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Moscow Slams EU Decision to Expand Anti-Russia Sanctions Over Navalny as 'Circus'

© Sputnik / Natalia Seliverstova / Go to the photo bankThe building of the Ministry of Foreign Affairs of the Russian Federation in Moscow
The building of the Ministry of Foreign Affairs of the Russian Federation in Moscow - Sputnik International, 1920, 24.02.2021
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Earlier this week, EU foreign policy chief Josep Borrell said that the bloc had agreed to expand sanctions against Moscow over the situation with Russian opposition figure Alexei Navalny.

The EU's decision to expand sanctions against Russia over the Navalny case is a "circus" and a story scripted in advance, the Russian Foreign Ministry's spokeswoman, Maria Zakharova, said on Wednesday. 

"This is beyond any logic. As logic disappears, it means this is just an invented absurd story with an information campaign scenario. Above all, this is a humiliation of the EU, an alliance of countries with ancient history, with rich culture, economic achievements and human rights achievements, achievements in the sphere of human rights, which the EU always used to truly prioritise without turning it all into some theatrics, like it is now forced to," Zakharova said.

This comes after the European Union announced on Monday that its member states had agreed to impose sanctions against Russia under the human rights sanctions regime over the situation with Navalny. The move was welcomed by US Secretary of State Antony Blinken.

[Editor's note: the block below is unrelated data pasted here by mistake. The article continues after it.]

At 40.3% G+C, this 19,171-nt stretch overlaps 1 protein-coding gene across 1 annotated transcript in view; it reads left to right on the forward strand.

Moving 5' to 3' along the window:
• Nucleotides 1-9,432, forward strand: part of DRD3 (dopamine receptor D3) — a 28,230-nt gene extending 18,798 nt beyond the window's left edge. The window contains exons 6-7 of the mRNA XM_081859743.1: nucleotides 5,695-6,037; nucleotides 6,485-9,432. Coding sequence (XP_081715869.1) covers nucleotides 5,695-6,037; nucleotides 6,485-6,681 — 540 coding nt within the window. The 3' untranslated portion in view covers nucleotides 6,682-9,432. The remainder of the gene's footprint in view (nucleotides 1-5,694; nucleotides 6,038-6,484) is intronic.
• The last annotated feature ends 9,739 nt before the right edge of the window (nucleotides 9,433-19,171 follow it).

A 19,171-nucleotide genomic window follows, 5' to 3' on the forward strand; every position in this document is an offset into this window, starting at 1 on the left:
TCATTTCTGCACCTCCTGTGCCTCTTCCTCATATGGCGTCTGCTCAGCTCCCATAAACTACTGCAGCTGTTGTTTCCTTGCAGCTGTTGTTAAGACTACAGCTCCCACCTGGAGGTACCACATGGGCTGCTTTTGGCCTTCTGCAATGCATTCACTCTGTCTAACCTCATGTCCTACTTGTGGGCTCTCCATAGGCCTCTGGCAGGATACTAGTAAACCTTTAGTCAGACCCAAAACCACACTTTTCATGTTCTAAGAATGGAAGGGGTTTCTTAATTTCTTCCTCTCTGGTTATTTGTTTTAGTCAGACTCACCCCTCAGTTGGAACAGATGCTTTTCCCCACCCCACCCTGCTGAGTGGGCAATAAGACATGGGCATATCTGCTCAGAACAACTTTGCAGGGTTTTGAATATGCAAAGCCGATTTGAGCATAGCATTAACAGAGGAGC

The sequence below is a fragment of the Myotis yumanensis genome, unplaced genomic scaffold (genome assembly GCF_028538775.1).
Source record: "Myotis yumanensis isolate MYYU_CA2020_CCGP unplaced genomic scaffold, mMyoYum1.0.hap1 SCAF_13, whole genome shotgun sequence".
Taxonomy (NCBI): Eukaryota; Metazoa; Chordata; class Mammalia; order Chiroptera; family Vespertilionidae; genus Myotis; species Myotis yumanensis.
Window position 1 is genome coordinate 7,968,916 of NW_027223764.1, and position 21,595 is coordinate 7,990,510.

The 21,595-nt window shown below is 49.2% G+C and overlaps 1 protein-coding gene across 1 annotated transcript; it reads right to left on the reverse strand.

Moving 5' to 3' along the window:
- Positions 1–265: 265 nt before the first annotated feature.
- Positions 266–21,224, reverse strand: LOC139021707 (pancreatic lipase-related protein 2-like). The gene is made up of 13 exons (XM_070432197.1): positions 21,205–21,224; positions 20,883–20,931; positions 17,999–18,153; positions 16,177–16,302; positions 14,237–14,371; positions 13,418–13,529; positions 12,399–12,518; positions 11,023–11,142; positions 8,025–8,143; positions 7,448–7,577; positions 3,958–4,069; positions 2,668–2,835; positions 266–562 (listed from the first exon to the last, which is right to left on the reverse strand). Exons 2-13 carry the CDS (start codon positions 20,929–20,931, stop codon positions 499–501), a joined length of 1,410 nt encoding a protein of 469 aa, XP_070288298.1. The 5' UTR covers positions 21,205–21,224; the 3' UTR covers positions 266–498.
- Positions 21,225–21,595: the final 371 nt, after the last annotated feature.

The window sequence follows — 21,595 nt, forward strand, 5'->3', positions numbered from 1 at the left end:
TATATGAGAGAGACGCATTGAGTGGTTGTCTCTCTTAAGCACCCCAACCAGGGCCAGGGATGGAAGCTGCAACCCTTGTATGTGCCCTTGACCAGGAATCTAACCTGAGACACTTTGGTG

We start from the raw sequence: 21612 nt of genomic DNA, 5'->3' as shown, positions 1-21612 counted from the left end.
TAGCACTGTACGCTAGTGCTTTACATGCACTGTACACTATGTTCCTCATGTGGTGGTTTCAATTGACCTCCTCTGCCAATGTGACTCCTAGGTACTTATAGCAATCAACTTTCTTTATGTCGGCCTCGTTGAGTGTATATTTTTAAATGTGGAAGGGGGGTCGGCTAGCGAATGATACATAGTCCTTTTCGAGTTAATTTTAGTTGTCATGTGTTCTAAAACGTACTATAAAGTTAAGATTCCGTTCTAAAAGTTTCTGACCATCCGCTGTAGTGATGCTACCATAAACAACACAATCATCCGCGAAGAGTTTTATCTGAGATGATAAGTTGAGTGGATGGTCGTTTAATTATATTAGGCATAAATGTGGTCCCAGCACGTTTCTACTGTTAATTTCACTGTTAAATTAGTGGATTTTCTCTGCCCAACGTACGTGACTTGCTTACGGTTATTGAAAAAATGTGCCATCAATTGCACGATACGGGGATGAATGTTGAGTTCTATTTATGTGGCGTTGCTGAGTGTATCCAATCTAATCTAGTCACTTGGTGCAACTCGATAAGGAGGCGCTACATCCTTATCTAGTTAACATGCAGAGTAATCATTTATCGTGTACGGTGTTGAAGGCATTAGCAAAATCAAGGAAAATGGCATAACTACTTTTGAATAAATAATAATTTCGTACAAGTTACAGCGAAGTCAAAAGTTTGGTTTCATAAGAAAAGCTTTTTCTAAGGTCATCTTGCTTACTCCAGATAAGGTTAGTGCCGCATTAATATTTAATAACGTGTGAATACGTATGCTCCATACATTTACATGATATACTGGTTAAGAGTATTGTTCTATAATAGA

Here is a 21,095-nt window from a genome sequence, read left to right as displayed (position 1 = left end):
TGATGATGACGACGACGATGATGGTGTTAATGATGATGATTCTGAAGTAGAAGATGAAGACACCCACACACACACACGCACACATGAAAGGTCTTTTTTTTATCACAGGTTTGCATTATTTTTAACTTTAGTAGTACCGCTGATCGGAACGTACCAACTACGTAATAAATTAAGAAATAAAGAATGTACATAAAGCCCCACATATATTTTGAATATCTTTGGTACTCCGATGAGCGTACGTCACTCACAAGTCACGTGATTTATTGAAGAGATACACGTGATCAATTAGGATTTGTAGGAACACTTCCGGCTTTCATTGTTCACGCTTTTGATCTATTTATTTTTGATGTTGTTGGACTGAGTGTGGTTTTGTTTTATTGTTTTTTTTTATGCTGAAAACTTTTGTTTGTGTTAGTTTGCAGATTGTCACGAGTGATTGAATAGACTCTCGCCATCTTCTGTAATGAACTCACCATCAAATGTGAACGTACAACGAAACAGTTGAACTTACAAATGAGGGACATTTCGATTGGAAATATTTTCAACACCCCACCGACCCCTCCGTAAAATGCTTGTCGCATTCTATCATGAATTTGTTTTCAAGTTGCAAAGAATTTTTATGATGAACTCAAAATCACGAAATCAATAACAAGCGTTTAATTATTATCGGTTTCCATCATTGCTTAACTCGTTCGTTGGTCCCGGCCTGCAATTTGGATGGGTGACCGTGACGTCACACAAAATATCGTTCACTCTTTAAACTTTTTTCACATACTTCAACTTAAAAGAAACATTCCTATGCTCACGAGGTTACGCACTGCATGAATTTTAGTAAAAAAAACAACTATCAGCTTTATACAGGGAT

The West has repeatedly urged Russia to release opposition blogger Navalny whose suspended sentence in the 2014 Yves Rocher fraud case, was replaced in early February with a real prison term of 2.5 years over multiple probation breaches. Moscow considers calls to release Navalny unacceptable and unlawful. 

Demonstrators wave Amnesty International flag during a protest in solidarity with migrants at Place de la Republique in Paris on September 5, 2015 - Sputnik International, 1920, 24.02.2021
Amnesty International No Longer Considers Navalny Prisoner of Conscience

In the middle of January, Navalny returned to Russia after receiving treatment in Germany following an alleged poisoning in Siberia in August. Berlin claims that German doctors found evidence in Navalny's body of poisoning with a nerve agent from the Novichok group. The OPCW said that the Russian political activist was poisoned with a toxin that resembles Novichok but is not on its list of banned substances. However, Russian doctors said that no such substances were found while Navalny was being treated in Russia.

Earlier this month, Russian Foreign Minister Sergei Lavrov said that the West has been trying to make Navalny the most important point of discussion in its dialogue with Russia, giving Moscow an ultimatum to open a criminal case regarding the alleged poisoning, while actually hiding the key "evidence".

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